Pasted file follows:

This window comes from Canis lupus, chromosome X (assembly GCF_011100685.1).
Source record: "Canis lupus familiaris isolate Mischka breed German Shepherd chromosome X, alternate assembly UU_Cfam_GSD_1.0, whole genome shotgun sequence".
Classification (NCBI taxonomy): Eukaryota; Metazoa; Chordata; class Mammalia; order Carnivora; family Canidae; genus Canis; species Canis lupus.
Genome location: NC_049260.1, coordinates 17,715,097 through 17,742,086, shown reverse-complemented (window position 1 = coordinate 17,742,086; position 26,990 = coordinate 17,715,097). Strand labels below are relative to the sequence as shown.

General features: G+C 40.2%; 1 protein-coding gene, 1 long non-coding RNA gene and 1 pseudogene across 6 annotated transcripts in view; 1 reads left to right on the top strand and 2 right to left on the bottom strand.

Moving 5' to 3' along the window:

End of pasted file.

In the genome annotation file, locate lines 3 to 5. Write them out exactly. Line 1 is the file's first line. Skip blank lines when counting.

Classification (NCBI taxonomy): Eukaryota; Metazoa; Chordata; class Mammalia; order Carnivora; family Canidae; genus Canis; species Canis lupus.
Genome location: NC_049260.1, coordinates 17,715,097 through 17,742,086, shown reverse-complemented (window position 1 = coordinate 17,742,086; position 26,990 = coordinate 17,715,097). Strand labels below are relative to the sequence as shown.

General features: G+C 40.2%; 1 protein-coding gene, 1 long non-coding RNA gene and 1 pseudogene across 6 annotated transcripts in view; 1 reads left to right on the top strand and 2 right to left on the bottom strand.